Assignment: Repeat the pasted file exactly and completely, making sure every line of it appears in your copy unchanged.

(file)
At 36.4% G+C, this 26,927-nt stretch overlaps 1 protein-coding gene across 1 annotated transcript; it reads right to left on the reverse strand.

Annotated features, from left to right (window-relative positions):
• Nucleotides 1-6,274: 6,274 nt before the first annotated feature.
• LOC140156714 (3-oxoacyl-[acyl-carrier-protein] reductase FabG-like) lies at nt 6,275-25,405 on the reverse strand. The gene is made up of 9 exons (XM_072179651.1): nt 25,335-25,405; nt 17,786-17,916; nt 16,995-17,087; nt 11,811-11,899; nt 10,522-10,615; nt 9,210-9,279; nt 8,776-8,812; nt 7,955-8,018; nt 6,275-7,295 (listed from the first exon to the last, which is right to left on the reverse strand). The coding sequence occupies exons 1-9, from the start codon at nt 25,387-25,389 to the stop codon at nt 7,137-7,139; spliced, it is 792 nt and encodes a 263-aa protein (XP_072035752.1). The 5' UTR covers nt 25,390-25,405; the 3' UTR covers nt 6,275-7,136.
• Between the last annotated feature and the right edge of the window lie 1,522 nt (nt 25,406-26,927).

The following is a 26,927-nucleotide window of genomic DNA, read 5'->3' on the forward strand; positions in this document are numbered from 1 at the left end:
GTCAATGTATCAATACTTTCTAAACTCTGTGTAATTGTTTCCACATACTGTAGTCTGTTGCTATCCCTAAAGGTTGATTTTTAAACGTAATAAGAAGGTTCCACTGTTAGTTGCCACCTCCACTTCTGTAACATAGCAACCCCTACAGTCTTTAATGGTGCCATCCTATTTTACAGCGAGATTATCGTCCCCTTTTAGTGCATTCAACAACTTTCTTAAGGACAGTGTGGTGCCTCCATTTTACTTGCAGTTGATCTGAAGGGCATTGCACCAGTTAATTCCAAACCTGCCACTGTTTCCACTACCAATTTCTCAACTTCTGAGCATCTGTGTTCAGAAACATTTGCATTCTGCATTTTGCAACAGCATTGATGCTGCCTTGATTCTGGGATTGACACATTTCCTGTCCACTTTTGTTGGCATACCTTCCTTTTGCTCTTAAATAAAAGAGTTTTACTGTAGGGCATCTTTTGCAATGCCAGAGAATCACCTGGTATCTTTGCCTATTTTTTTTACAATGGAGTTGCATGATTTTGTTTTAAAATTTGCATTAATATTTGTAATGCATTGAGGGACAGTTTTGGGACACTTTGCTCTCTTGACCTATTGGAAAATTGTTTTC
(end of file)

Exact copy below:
At 36.4% G+C, this 26,927-nt stretch overlaps 1 protein-coding gene across 1 annotated transcript; it reads right to left on the reverse strand.

Annotated features, from left to right (window-relative positions):
• Nucleotides 1-6,274: 6,274 nt before the first annotated feature.
• LOC140156714 (3-oxoacyl-[acyl-carrier-protein] reductase FabG-like) lies at nt 6,275-25,405 on the reverse strand. The gene is made up of 9 exons (XM_072179651.1): nt 25,335-25,405; nt 17,786-17,916; nt 16,995-17,087; nt 11,811-11,899; nt 10,522-10,615; nt 9,210-9,279; nt 8,776-8,812; nt 7,955-8,018; nt 6,275-7,295 (listed from the first exon to the last, which is right to left on the reverse strand). The coding sequence occupies exons 1-9, from the start codon at nt 25,387-25,389 to the stop codon at nt 7,137-7,139; spliced, it is 792 nt and encodes a 263-aa protein (XP_072035752.1). The 5' UTR covers nt 25,390-25,405; the 3' UTR covers nt 6,275-7,136.
• Between the last annotated feature and the right edge of the window lie 1,522 nt (nt 25,406-26,927).

The following is a 26,927-nucleotide window of genomic DNA, read 5'->3' on the forward strand; positions in this document are numbered from 1 at the left end:
GTCAATGTATCAATACTTTCTAAACTCTGTGTAATTGTTTCCACATACTGTAGTCTGTTGCTATCCCTAAAGGTTGATTTTTAAACGTAATAAGAAGGTTCCACTGTTAGTTGCCACCTCCACTTCTGTAACATAGCAACCCCTACAGTCTTTAATGGTGCCATCCTATTTTACAGCGAGATTATCGTCCCCTTTTAGTGCATTCAACAACTTTCTTAAGGACAGTGTGGTGCCTCCATTTTACTTGCAGTTGATCTGAAGGGCATTGCACCAGTTAATTCCAAACCTGCCACTGTTTCCACTACCAATTTCTCAACTTCTGAGCATCTGTGTTCAGAAACATTTGCATTCTGCATTTTGCAACAGCATTGATGCTGCCTTGATTCTGGGATTGACACATTTCCTGTCCACTTTTGTTGGCATACCTTCCTTTTGCTCTTAAATAAAAGAGTTTTACTGTAGGGCATCTTTTGCAATGCCAGAGAATCACCTGGTATCTTTGCCTATTTTTTTTACAATGGAGTTGCATGATTTTGTTTTAAAATTTGCATTAATATTTGTAATGCATTGAGGGACAGTTTTGGGACACTTTGCTCTCTTGACCTATTGGAAAATTGTTTTC